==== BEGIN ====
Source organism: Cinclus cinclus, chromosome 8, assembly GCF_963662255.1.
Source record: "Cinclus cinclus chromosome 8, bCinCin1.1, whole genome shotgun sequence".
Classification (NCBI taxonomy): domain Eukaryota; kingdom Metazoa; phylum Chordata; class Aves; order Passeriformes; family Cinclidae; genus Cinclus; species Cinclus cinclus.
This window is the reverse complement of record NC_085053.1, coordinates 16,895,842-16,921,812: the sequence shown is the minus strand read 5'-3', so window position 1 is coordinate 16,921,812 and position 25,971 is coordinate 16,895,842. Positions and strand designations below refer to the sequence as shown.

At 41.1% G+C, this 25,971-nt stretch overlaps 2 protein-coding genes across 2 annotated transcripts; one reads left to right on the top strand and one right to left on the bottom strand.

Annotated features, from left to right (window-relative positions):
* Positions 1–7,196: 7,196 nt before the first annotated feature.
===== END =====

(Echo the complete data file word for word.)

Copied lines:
Source organism: Cinclus cinclus, chromosome 8, assembly GCF_963662255.1.
Source record: "Cinclus cinclus chromosome 8, bCinCin1.1, whole genome shotgun sequence".
Classification (NCBI taxonomy): domain Eukaryota; kingdom Metazoa; phylum Chordata; class Aves; order Passeriformes; family Cinclidae; genus Cinclus; species Cinclus cinclus.
This window is the reverse complement of record NC_085053.1, coordinates 16,895,842-16,921,812: the sequence shown is the minus strand read 5'-3', so window position 1 is coordinate 16,921,812 and position 25,971 is coordinate 16,895,842. Positions and strand designations below refer to the sequence as shown.

At 41.1% G+C, this 25,971-nt stretch overlaps 2 protein-coding genes across 2 annotated transcripts; one reads left to right on the top strand and one right to left on the bottom strand.

Annotated features, from left to right (window-relative positions):
* Positions 1–7,196: 7,196 nt before the first annotated feature.